Beauty, however, comes at a price
The first thing you notice about Chen Qi (not her real name) are her beautiful eyes, fringed by luscious eyelashes that make her the envy of many women. Most dismiss her lashes as the result of the good genes, but the reality is that the 21-year-old performing arts student has had her lashes "done" - they are the result of eyelash transplant surgery.
"My eyelashes were thin and dull," says Chen. "I felt less attractive than the other girls in my class. Even with mascara, my eyes didn't shine. And on hot days, mascara just melts, making you look like a panda. My goal is to become a professional performer, so the way I look really counts. And I am not alone. Some of my classmates have also had plastic surgery, fixing eyes and noses."
Beauty, however, comes at a price: in Chen's case, about 10,000 yuan (US$1,200). But according to eyelash transplant recipients, it is well worth the cost.
"I was losing my eyelashes because of age," says Zheng Yin, a 40-year-old Latin dancer. "But ever since my eyelash transplant, I have received more invitations to perform and I feel more self-confident in front of the audience."
Those who don't give a second thought to their eyelashes may wonder what all the fuss is about, but after all, if the eyes are the window to the soul, then the eyelashes are the window dressing.
Shanghai Time Plastic Surgery Hospital reports that they receive at least one inquiry a day. At Shanghai No. 9 People's Hospital, one of the nation's leading plastic surgery hospitals, Dr Liu Qing says that they perform several surgeries every day, and receive hundreds of calls for consultations.
Dr Li Guihai, who performs eyelash and hair transplant surgery at the Shanghai Time Plastic Surgery Hospital, explains that eyelash transplant surgery is microsurgical. Done under local anesthesia, the surgeon harvests a dozen or two hair follicles from the back of the head and implants them in the upper eyelid. The procedure, which is virtually painless, takes about two hours.
"Little recovery time is needed, but there is some mild swelling for a day or two. Then, the follicles grow like a plant seed, and long, permanent new eyelashes grow in," he says.
There is one minor disadvantage to transplanted eyelashes, however.
"Because the follicles that are transplanted are from the back of the scalp, they act like scalp hair they grow. So they definitely need to be trimmed," Li adds.
In addition to the normal risks of surgery - infection, excessive bleeding or scarring - Dr Liu says that the only real concern with eyelash transplants are that some of the individual hair follicles will not "take" in the new location.
Still, at 6,000 to 10,000 yuan a pop, not everyone who wants it can afford an eyelash transplant. There is an alternative: false eyelashes.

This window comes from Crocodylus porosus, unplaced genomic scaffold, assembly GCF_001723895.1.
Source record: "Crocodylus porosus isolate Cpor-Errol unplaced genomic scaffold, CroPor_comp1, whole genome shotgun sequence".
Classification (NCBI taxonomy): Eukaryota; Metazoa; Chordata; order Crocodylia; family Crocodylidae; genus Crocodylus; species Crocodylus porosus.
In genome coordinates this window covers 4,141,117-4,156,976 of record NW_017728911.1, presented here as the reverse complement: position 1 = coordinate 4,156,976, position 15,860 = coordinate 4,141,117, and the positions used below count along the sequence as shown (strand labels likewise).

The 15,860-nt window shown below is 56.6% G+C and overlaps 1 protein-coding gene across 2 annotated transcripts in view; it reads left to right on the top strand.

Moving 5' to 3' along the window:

Jiang Weijun, 26, has them applied at her beauty salon for special occasions like formal photographs or parties.
"They last only about one month but look fine. Most important of all, they are cheap and affordable," she says.
False eyelash applications cost 100 yuan to 400 yuan and are quite popular. Eva Beauty Salon, for example, says that on average they have 10 customers for false lashes per day. Still, there are risks: When removing false lashes, the adhesive glue can rip out the natural lashes.
In Shanghai, plenty of people can afford plastic surgery nowadays, which is a direct result of China's economic boom, says Dr Pei Xi of the Shanghai Fuhua Medical Beauty Hospital.
Economic prosperity created an affluent class who have changed plastic surgery's original goal - the reconstruction of a damaged body - to an aesthetic business.
In the realm of plastic surgery, physicians are no longer passing down diagnoses like divine judgments, or even acting as gatekeepers, determining who undergoes surgery. Instead, they are skilled practitioners, selling their talents to those who apply.
Plastic surgery patients, too, are a different breed: These are not diseased bodies in search of cures. They have become informed consumers shopping for the best service at the best price.
Yet these informed consumers have also been informed by a changing standard for beauty.
Today, Western pop culture has exerted enormous influences on aesthetic standards, and beauty is judged by Western standards: Bigger eyes, longer lashes, sharper noses and slimmer faces are the ideal in China, and probably all over Asia.
In this youth-oriented culture, looking good means looking young, adds Pei.
For older women, cosmetic surgery is their only chance to find their fountain of youth, while it has become a rite of passage for teenage girls.
Today there are about 230 private cosmetic clinics in Shanghai, an increase of 130 since 2002.
The jump reflects the growth in the number of people seeking plastic surgery, which has increased at a 20-percent annual rate in recent years.